The race to choose a new prime minister officially started Monday with ten hopefuls bidding to win the biggest job in British politics.
The Brexit years have not been kind to the Conservative Party - first losing the Brexit referendum against the British people that was meant to be a certain victory and which forced Cameron's resignation, and then almost three years of self-inflicted Brexit defeats at the hands of Theresa May.
She ran against Ms May for Tory leader in 2016, quitting the race after receiving harsh criticism for saying motherhood helped make her qualified to lead as opposed to Ms May, who has no children.
He did not hold a high-profile campaign launch on Monday, but his rivals lined up to take potshots at him and his pledge to raise the point at which workers begin paying a 40 percent income tax to 80,000 pounds (102,000 USA dollars) annual pay from 50,000 pounds.
The Conservatives have been hammered in recent European and local elections as voters punish the party for failing to leave the 28-nation EU.
May has struggled to push the Brexit withdrawal agreement through parliament in the face of fierce resistance from both her Conservative Party and the opposition.
The favourite on betting markets is Boris Johnson, a former foreign secretary with an instantly recognisable mop of blond hair and a knack for entertaining the public.
"I think everybody should participate in the proposed TV debates and I think we have got to ask the question 'Why not?"' 'In getting a good deal, money is a great solvent and a great lubricant'.
That stance has raised eyebrows in Brussels and has led some European Union officials to suggest it would amount to Britain defaulting on its sovereign debt which could make it harder for the country to raise money in global debt markets.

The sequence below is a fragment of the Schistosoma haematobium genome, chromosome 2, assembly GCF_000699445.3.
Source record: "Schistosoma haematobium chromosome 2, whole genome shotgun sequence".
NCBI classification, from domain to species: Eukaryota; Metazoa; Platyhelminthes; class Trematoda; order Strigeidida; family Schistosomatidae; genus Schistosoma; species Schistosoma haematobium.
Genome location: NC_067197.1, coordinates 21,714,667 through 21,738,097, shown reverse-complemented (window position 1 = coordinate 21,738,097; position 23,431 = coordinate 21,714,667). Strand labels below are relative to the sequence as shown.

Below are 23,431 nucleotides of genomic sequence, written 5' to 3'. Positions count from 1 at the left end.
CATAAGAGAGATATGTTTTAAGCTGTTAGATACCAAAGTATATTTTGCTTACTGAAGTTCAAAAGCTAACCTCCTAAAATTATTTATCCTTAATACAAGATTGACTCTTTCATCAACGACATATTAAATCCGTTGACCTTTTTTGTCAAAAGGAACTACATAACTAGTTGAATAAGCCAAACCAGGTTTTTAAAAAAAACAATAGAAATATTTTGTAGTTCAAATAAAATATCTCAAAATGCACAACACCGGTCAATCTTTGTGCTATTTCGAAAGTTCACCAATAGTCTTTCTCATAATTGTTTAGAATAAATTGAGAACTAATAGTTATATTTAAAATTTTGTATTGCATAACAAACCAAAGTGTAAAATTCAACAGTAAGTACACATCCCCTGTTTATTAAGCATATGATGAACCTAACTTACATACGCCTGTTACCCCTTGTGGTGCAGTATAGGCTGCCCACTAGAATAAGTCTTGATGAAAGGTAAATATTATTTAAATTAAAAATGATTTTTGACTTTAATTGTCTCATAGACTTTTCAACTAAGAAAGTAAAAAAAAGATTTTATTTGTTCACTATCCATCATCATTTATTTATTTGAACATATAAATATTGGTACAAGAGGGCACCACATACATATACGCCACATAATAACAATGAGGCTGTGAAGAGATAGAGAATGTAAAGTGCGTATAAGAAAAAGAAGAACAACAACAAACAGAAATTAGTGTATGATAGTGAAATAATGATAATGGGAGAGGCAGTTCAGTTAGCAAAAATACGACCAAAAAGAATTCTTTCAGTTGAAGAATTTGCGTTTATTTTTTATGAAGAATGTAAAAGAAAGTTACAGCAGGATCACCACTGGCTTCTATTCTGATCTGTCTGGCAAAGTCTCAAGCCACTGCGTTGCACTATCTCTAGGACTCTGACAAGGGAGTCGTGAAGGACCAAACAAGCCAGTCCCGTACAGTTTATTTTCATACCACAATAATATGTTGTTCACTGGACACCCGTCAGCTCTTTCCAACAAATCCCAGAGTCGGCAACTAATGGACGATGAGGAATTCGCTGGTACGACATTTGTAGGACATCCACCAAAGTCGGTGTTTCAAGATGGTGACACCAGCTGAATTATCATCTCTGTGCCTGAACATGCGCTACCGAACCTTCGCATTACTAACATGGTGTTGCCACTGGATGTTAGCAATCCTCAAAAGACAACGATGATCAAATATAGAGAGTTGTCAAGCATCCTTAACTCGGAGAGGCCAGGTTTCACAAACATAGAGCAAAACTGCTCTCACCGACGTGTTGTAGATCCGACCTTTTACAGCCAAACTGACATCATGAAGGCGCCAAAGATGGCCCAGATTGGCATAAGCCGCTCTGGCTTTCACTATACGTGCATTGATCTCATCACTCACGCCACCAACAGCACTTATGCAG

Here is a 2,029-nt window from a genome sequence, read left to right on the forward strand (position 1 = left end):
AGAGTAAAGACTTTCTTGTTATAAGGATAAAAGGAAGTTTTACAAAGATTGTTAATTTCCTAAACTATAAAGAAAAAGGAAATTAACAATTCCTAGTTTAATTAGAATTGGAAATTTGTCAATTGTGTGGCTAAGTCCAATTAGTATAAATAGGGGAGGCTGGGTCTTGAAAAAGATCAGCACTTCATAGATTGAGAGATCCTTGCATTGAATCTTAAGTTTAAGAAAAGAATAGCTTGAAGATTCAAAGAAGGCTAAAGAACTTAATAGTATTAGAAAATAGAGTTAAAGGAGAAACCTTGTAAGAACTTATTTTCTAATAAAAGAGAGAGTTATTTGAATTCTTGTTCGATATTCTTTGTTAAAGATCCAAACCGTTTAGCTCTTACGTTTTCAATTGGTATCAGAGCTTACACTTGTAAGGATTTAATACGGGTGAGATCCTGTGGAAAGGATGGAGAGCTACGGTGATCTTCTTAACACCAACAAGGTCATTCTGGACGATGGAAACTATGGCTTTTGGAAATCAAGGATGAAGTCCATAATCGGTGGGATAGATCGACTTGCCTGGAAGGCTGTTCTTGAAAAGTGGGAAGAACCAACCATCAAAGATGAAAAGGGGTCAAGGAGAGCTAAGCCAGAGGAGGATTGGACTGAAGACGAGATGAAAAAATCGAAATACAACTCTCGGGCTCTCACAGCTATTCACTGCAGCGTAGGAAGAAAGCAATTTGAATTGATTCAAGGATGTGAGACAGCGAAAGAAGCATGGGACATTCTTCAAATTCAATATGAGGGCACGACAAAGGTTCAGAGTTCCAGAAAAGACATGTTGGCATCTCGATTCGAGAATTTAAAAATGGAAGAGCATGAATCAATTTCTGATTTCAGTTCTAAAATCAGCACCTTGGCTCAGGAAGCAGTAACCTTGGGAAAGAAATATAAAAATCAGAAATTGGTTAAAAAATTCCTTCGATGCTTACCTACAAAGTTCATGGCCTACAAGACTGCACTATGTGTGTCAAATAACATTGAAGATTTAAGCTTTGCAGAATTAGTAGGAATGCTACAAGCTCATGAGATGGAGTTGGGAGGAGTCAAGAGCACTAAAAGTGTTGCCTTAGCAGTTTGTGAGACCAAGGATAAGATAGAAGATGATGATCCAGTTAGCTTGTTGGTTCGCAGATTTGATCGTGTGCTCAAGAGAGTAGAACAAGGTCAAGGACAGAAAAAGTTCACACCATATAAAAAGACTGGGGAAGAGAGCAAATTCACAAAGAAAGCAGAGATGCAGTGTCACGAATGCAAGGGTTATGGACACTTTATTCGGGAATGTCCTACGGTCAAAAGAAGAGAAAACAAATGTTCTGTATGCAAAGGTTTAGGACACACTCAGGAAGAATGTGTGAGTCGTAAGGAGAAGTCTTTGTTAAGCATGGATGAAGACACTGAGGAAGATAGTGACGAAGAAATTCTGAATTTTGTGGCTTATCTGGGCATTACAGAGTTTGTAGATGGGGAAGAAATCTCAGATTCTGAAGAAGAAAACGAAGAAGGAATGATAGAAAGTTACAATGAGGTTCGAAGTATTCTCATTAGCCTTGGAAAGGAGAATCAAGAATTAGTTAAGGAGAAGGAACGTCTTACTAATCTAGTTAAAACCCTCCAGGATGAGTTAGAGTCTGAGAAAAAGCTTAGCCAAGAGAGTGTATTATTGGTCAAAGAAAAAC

Johnson is not only the bookmakers' clear favorite but, according to polls, the most popular with the 160,000 party members who will ultimately make the choice.
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And in the eventuality of him being ruled out, India will have to get ICC technical committee permission to avail a replacement. We are very happy with the performance overall", Dhawan had said at the post-match presentation ceremony.
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"We need the art of tough negotiation, not the art of empty rhetoric", said leadership rival Jeremy Hunt, the Foreign Secretary.
Leadsom said she'd seek a "temporary" free-trade deal - potentially modeled on the EU-Japan agreement - to preserve manufacturers' supply chains.
He also attacked Johnson's plans for a tax cut for the rich.
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Gove has admitted he was "fortunate" to have avoided prison but insisted that "all politicians have lives before politics".
The run-up to the shortlist has also seen further scrutiny of Michael Gove after his admission that he had taken cocaine - a class A drug - several times when he was a journalist.
Taking a dig at Johnson's campaign, Gove said on Monday he would never use the taxation system to give the wealthy a tax cut.
The Aberdeen South MP claimed suggestions that Mr Johnson is unpopular in Scotland are "nonsense" and "much like the mythical Loch Ness monster".
"Mr. Johnson, whatever you do, don't pull out", the minister said on Monday as he launched his Tory leadership bid.
"Why? It's because I'm being straight with you and it just isn't possible", he said. He has a history of missteps and his advisers appear keen to manage his campaign carefully.
These included global development minister Rory Stewart, home affairs minister Sajid Javid, former work and pensions minister and ex-TV presenter Esther McVey, health minister Matthew Hancock, and former immigration minister Mark Harper. Rounding out the group are current and former cabinet members Sajid Javid, Matt Hancock, Rory Stewart and Mark Harper.